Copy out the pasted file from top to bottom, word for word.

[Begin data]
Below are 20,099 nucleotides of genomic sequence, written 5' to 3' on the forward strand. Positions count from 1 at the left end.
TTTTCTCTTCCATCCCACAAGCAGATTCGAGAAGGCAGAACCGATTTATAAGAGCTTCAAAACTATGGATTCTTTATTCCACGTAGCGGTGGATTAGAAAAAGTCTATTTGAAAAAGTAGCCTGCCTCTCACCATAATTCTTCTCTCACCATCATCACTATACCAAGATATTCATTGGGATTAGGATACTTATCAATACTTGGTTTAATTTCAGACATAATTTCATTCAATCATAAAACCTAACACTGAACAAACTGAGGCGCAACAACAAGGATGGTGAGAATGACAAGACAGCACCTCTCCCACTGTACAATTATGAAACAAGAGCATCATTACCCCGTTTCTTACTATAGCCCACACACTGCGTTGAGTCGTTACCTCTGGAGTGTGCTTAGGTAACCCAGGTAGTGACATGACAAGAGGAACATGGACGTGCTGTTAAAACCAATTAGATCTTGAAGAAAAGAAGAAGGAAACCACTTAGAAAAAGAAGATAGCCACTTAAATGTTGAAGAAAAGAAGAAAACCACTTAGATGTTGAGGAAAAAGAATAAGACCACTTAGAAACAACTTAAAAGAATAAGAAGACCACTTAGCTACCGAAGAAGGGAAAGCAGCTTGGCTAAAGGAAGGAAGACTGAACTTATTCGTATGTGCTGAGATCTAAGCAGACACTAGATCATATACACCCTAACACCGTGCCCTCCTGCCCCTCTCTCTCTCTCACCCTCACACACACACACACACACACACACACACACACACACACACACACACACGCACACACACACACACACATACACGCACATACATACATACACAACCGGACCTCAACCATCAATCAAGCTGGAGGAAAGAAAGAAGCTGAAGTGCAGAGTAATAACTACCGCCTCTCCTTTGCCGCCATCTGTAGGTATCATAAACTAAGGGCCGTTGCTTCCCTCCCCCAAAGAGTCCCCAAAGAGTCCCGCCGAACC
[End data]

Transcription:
Below are 20,099 nucleotides of genomic sequence, written 5' to 3' on the forward strand. Positions count from 1 at the left end.
TTTTCTCTTCCATCCCACAAGCAGATTCGAGAAGGCAGAACCGATTTATAAGAGCTTCAAAACTATGGATTCTTTATTCCACGTAGCGGTGGATTAGAAAAAGTCTATTTGAAAAAGTAGCCTGCCTCTCACCATAATTCTTCTCTCACCATCATCACTATACCAAGATATTCATTGGGATTAGGATACTTATCAATACTTGGTTTAATTTCAGACATAATTTCATTCAATCATAAAACCTAACACTGAACAAACTGAGGCGCAACAACAAGGATGGTGAGAATGACAAGACAGCACCTCTCCCACTGTACAATTATGAAACAAGAGCATCATTACCCCGTTTCTTACTATAGCCCACACACTGCGTTGAGTCGTTACCTCTGGAGTGTGCTTAGGTAACCCAGGTAGTGACATGACAAGAGGAACATGGACGTGCTGTTAAAACCAATTAGATCTTGAAGAAAAGAAGAAGGAAACCACTTAGAAAAAGAAGATAGCCACTTAAATGTTGAAGAAAAGAAGAAAACCACTTAGATGTTGAGGAAAAAGAATAAGACCACTTAGAAACAACTTAAAAGAATAAGAAGACCACTTAGCTACCGAAGAAGGGAAAGCAGCTTGGCTAAAGGAAGGAAGACTGAACTTATTCGTATGTGCTGAGATCTAAGCAGACACTAGATCATATACACCCTAACACCGTGCCCTCCTGCCCCTCTCTCTCTCTCACCCTCACACACACACACACACACACACACACACACACACACACACACACACACGCACACACACACACACACATACACGCACATACATACATACACAACCGGACCTCAACCATCAATCAAGCTGGAGGAAAGAAAGAAGCTGAAGTGCAGAGTAATAACTACCGCCTCTCCTTTGCCGCCATCTGTAGGTATCATAAACTAAGGGCCGTTGCTTCCCTCCCCCAAAGAGTCCCCAAAGAGTCCCGCCGAACC